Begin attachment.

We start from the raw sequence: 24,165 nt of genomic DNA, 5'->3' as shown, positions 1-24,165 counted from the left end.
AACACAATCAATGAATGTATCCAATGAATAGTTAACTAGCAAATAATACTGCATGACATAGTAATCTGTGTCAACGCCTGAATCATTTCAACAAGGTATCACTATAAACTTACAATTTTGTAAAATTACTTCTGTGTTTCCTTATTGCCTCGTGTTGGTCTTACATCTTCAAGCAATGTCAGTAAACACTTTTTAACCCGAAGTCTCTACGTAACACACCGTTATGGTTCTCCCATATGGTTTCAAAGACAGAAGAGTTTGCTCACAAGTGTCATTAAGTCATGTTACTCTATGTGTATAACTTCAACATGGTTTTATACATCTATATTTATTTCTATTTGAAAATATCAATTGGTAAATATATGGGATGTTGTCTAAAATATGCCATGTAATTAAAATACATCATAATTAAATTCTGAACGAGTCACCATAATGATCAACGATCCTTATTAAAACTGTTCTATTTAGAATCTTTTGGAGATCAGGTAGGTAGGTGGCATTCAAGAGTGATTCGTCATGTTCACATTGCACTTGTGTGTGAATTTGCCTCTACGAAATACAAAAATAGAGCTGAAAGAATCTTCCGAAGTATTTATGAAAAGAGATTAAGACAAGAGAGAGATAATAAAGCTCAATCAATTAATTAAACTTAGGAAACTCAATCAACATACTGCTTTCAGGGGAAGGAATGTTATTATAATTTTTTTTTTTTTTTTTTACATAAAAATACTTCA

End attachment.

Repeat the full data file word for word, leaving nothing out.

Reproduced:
We start from the raw sequence: 24,165 nt of genomic DNA, 5'->3' as shown, positions 1-24,165 counted from the left end.
AACACAATCAATGAATGTATCCAATGAATAGTTAACTAGCAAATAATACTGCATGACATAGTAATCTGTGTCAACGCCTGAATCATTTCAACAAGGTATCACTATAAACTTACAATTTTGTAAAATTACTTCTGTGTTTCCTTATTGCCTCGTGTTGGTCTTACATCTTCAAGCAATGTCAGTAAACACTTTTTAACCCGAAGTCTCTACGTAACACACCGTTATGGTTCTCCCATATGGTTTCAAAGACAGAAGAGTTTGCTCACAAGTGTCATTAAGTCATGTTACTCTATGTGTATAACTTCAACATGGTTTTATACATCTATATTTATTTCTATTTGAAAATATCAATTGGTAAATATATGGGATGTTGTCTAAAATATGCCATGTAATTAAAATACATCATAATTAAATTCTGAACGAGTCACCATAATGATCAACGATCCTTATTAAAACTGTTCTATTTAGAATCTTTTGGAGATCAGGTAGGTAGGTGGCATTCAAGAGTGATTCGTCATGTTCACATTGCACTTGTGTGTGAATTTGCCTCTACGAAATACAAAAATAGAGCTGAAAGAATCTTCCGAAGTATTTATGAAAAGAGATTAAGACAAGAGAGAGATAATAAAGCTCAATCAATTAATTAAACTTAGGAAACTCAATCAACATACTGCTTTCAGGGGAAGGAATGTTATTATAATTTTTTTTTTTTTTTTTTACATAAAAATACTTCA